Italy’s infrastructure minister, Maurizio Lupi, despite being caught up in the midst of a massive corruption scandal, is staunchly refusing to resign.
While he’s not under investigation for any wrongdoing – yet – he’s been linked to one Ercole Incalza, a big wig public servant who’s been arrested on corruption charges and who is currently languishing in prison. Mr Incalza is suspected of heading an immense web of corruption right from the halls of power in Rome for as many as 20 years.
It transpires that infrastructure minister Lupi’s son is under the employ of a certain Stefano Perotti – also under arrest – a businessman who is linked to both Minister Lupi and the arrested super bureaucrat Mr Incalza.
As well as giving Minister Lupi’s son a job, Mr Perotti reportedly gave him a Rolex watch worth around €10,000 and Minister Lupi ended up with a bespoke suit courtesy of Mr Perotti too. The question is: Why such extravagant gifts? This is what investigators would love to know.
Something stinks and it looks as of Mr Perotti may well have employed Mr Lupi’s son in return for favorable treatment in connection with certain public works contracts. By all accounts, the fortunate Mr Perotti did indeed receive a number of lucrative construction contracts. Aside from a nice suit and a job and Rolex for his son, Minister Lupi may have received other ‘gifts’ too.
Minister Lupi’s son, on the face of it, is the ideal employee – he has a degree in engineering and graduated with full honors. Whether the minister’s son’s graduation mark was, er, engineered is anyone’s guess but its not beyond the realms of possibility, but that’s another story.
Pressure on Lupi
On account of his close links to both friendly businessman Mr Perotti and dodgy bigwig bureaucrat Mr Incalza, rumor has it that pressure is being put on Lupi senior to go by those close to Italy’s Prime Minister Matteo Renzi. But the seemingly ethically challenged Mr Lupi appears determined to remain glued to his well-paid parliamentary seat. Whether he will succeed or not is anyone’s guess.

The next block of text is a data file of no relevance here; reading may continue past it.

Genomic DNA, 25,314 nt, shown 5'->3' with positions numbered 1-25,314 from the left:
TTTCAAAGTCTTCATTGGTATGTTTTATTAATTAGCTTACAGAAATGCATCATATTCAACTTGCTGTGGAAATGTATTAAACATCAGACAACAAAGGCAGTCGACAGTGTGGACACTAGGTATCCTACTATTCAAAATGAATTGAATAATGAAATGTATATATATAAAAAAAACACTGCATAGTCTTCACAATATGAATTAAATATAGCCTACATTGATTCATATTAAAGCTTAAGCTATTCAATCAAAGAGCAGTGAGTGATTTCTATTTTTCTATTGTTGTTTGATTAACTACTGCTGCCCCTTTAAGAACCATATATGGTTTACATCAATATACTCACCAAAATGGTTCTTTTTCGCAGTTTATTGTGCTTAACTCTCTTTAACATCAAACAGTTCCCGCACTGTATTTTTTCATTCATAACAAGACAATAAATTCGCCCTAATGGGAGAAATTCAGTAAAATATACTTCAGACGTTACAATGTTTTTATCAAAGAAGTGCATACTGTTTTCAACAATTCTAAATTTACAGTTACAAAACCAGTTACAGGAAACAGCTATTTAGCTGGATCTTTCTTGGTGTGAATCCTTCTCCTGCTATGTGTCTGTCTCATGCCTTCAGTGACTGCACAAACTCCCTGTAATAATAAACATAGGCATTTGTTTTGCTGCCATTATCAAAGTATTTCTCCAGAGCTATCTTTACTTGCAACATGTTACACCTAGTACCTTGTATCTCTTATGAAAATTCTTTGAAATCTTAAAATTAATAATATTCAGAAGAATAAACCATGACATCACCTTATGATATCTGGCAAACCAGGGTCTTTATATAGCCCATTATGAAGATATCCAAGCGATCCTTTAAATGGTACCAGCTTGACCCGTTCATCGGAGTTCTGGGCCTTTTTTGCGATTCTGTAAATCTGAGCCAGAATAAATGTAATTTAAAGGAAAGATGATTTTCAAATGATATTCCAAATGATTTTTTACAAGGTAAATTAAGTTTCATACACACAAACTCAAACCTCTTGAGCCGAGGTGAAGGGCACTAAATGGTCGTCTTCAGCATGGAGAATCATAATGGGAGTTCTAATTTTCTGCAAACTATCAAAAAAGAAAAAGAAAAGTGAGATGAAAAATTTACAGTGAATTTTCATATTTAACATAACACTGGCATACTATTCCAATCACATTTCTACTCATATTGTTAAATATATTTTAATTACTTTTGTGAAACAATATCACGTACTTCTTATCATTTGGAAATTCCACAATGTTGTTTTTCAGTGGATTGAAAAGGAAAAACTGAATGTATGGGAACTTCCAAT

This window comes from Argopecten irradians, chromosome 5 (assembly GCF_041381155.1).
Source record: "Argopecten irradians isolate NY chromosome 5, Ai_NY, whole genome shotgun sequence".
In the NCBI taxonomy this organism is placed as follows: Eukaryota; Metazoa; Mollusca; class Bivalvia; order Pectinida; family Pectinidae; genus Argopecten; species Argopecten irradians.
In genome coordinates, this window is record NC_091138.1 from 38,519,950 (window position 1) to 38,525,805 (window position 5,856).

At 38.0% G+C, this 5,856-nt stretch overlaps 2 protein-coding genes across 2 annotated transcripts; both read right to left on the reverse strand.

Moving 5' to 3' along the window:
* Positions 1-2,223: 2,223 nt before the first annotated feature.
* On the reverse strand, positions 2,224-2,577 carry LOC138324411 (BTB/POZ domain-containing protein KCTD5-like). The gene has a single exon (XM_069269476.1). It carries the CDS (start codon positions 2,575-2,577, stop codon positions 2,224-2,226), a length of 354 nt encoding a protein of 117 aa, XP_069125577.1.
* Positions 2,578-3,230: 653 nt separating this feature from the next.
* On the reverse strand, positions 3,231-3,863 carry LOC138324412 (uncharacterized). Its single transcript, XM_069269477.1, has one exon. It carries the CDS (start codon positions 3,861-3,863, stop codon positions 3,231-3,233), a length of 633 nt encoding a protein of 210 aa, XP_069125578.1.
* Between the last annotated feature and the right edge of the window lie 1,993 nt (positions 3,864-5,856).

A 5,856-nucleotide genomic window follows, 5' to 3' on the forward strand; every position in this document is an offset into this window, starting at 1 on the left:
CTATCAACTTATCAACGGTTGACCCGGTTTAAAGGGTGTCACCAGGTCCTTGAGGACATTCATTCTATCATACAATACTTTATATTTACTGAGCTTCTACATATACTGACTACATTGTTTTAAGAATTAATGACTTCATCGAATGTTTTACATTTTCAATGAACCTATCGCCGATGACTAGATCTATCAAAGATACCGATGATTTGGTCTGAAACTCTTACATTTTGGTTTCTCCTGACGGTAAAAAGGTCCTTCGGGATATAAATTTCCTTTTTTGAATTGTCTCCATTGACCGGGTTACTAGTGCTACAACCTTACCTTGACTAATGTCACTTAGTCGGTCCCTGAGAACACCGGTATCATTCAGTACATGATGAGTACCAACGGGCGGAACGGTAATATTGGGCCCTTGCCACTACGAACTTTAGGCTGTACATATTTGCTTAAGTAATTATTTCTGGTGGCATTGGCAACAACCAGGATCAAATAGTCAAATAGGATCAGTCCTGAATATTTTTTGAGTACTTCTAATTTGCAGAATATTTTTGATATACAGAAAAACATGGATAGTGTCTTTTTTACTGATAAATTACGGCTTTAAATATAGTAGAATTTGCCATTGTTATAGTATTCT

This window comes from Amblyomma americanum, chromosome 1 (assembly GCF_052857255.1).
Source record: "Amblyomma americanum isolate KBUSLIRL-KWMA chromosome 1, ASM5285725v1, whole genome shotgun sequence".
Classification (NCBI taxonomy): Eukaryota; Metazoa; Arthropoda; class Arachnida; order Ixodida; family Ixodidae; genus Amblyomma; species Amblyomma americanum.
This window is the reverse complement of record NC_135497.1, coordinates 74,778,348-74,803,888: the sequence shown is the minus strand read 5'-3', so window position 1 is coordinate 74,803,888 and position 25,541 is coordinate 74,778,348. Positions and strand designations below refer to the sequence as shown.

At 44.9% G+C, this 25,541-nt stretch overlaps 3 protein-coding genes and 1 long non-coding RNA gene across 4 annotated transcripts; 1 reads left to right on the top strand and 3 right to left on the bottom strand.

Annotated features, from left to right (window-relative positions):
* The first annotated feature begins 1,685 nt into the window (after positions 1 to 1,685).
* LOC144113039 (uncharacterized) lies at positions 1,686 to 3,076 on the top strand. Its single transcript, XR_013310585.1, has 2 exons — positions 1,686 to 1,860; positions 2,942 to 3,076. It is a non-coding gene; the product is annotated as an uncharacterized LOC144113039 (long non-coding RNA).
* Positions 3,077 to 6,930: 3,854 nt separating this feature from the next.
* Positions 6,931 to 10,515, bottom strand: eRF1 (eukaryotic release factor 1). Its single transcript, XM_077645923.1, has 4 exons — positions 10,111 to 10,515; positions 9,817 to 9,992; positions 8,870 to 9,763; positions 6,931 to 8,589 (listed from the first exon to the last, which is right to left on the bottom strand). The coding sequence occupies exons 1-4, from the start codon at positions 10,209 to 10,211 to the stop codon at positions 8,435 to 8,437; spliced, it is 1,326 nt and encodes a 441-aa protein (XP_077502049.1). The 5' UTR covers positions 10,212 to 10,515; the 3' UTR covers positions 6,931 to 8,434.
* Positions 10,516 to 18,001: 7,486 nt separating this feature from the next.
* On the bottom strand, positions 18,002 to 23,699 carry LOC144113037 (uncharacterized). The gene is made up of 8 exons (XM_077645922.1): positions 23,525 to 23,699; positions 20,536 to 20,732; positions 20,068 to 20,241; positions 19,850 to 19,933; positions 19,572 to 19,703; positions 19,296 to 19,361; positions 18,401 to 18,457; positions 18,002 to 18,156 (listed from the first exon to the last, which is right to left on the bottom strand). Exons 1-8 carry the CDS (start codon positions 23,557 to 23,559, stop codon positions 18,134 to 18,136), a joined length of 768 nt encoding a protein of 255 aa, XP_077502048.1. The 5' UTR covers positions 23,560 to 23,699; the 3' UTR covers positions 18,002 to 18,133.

As infrastructure minister, Mr Lupi certainly has the power to steer certain public works contracts in specific directions. Did he use such power abusively? This may come out in the investigative wash shortly and if it does, Mr Lupi will become something of an embarrassment for Italy’s government which is trying to attract more foreign direct investment.
Lupi’s Links to Communion and Liberation
Incidentally, Minister Lupi also has very strong links to a holier than thou quasi religious organization known as Comunione e Liberazione.
This shady organization, which operates all over the world, could be described as a thinly disguised cartel or massonic lodge which not only reputedly offers jobs to its faithful but also allegedly ensures they dish out lucrative contracts to businesses owned by those friendly to Comunione e Liberazione. The organization, whose members are referred to as ‘cellini’ in Italy, is not too hot on the ethics front. The only god the cellini worship is money as Pope Francis recently intimated.
Birds of an Ethically and Morally Challenged Feather
Oh, and by the way, the ethically challenged Mr Lupi was once a member of one of the iterations of ethically and morally challenged Silvio Berlusconi’s political party. Nowadays, Mr Lupi resides within the NCD – New Centre Right – party which is little more than a Berlusconi Forza Italia party spin off. Many of the members of Mr Berlusconi’s party and of those of the spin-offs, the NCD and the extreme right neo fascist FDI – Brothers of Italy party could be described as being ethically challenged, to put it mildly.
Thickening the already convoluted plot even further are reports that arrested bigwig bureaucrat Mr Incalza drew up the NCD party’s manifesto.
Minister Lupi and his ilk are, alas, most probably one of the main reasons why Italy spins around in ever decreasing circles.
To all intents and purposes, Italy is run by the ethically and morally challenged. It’s a bit of a problem, isn’t it? Well, this Italy watcher thinks so. Maybe you disagree.
As a matter of interest, ‘lupi’ translates from Italian into ‘wolves’ in English. Kind of appropriate, don’t you think?
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